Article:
In order to bring out the actual reasons for the colossal failure of the Coal and Power system management and enable corrective action, an independent enquiry should be constituted into the coal crisis that occurred once during 2021, has enveloped the country during the summer of 2022 and is likely to extend into the monsoon. This continuing crisis has crippled the economy and caused enormous economic losses, in addition to imposing an undue burden on the already indebted State power utilities. The terms of reference should be so framed as to make public the details regarding the issues raised below.
Mismanagement of Coal India by the Govt. of India
- Withdrawal of reserves of Coal India Ltd to the tune of ₨. 35000 crores. These reserves were accumulated in order to develop new coal mines and augment existing mines. The development programme had to be abandoned.
- The primary role of the CIL should be not only to be the main producer of coal on scientific lines but also as the premier explorer and developer of new coal inventories. By indiscriminately auctioning CIL’s coal blocks to less competent private promoters, the Centre has curtailed this role to hurt the overall public interest.
- Directives to Coal India Ltd to invest in the fertilizer industry, thereby neglecting its primary function of meeting coal demand.
- Non-appointment or delayed appointment of key executives such as CMD CIL for several years. Deputation of coal mines managers and executives to “Swatch Bharat” assignment, thereby directly slowing down the development of coal mines.
- The Centre is expected to anticipate electricity/ coal demand, plan for it, arrange the logistics and ensure that the country is self-reliant in coal supplies. The concerned institutions are under the oversight of the Centre. In discharging this responsibility, the Centre has apparently failed, which has thrown the country into an unprecedented coal crisis.
As a consequence of the above, Coal India production was stagnant at around 600 mt during 2018-19, 2019-20 and 2020-21. If the funds and manpower had not been diverted, production could have grown at 11 percent, as it was growing in 2015-16, and Coal India would be producing anywhere between 750 and 800 mt.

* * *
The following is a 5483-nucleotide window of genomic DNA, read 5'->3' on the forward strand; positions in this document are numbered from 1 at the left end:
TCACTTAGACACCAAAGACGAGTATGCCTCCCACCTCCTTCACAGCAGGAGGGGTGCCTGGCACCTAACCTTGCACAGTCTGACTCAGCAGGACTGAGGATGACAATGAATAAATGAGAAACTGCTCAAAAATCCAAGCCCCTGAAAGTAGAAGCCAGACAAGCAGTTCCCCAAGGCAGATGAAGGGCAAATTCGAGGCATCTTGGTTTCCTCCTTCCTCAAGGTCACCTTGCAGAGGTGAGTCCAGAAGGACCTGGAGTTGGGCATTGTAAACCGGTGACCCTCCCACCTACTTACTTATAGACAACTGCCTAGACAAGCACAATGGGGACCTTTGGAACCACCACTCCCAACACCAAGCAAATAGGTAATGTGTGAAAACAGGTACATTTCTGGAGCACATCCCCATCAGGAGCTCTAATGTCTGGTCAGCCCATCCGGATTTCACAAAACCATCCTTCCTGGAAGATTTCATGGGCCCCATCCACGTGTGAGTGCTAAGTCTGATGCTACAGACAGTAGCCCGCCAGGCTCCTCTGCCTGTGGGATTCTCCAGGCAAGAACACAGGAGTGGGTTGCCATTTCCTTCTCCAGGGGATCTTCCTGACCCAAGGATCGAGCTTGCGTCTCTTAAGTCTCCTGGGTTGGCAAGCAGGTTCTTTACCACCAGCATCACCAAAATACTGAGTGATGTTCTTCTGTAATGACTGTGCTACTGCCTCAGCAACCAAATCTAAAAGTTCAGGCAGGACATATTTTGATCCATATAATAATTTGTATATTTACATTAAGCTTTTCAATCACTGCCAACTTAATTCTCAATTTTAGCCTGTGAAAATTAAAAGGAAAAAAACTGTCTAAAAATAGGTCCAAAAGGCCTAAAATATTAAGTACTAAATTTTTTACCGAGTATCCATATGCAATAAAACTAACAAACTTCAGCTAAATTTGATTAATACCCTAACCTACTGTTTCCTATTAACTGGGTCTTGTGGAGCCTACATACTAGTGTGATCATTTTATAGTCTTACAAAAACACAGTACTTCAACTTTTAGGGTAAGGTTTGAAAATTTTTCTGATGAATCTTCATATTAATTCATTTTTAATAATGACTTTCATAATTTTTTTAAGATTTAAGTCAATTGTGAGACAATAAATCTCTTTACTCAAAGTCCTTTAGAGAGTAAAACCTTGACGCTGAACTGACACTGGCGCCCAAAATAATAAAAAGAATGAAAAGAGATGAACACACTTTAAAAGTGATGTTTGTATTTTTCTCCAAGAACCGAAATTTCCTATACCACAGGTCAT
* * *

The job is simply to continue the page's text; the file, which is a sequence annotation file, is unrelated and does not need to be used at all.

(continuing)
Policies formulated to directly benefit private interests
In the past, when the State power utilities had to import coal, some private Indian companies owning overseas coal mines supplied coal and had over invoiced the same to profiteer at the cost of the utilities. The Enforcement Directorate and other investigating agencies have undertaken investigations against these entities.
There have been enormous delays in investigating Show Cause notices issued by the Directorate of Revenue Intelligence (DRI) to the tune of about Rs. 30,000 Crores. The recent Supreme Court order, staying the Bombay High Court order quashing all letters issued by DRI seeking information about alleged Rs.29,000 Crores over-invoicing by a corporate group exercising enormous influence with the government of the day in connection with imports from Indonesia, leaves no scope for further delay.
Orders for import of Coal to benefit vested interest
Possible correlation between market transactions and import orders issued by the Ministry of Power, Govt. of India
1) India’s April import of Coal was 15.92 million tonnes, down from March when the import was 21.79 million tonnes.
2) Bloomberg has reported on May 19, 2022 that the bullishness in coal prices helped flagship firm Adani Enterprises Ltd. Clock a 30 percent jump in profit for the three months ending March – the highest in six quarters.
3) Govt. of India giving away Coal India’s greenfield blocks to private companies, it has also failed in its responsibility of supervision of private mines to ensure that they fulfil their obligations.
Policy response of the Govt. of India
Having created a crisis, the Government of India has unilaterally directed States to import coal without caring to take into account the technical implications of using imported coal in power plants. Burning different coals without proper blending could damage the boiler and reduce its useful life. Most power plants do not have the necessary facilities for proper and scientific blending of coal within the station compound. Compounding the States’ problems of importing coal at astronomical prices, the Centre has invoked its extraordinary powers under the Electricity Act.
The Government of India has
- imposed a minimum percentage of 10% of imported coal by the States, and if there are shortfalls, penalize the States with corresponding cuts in domestic coal supplies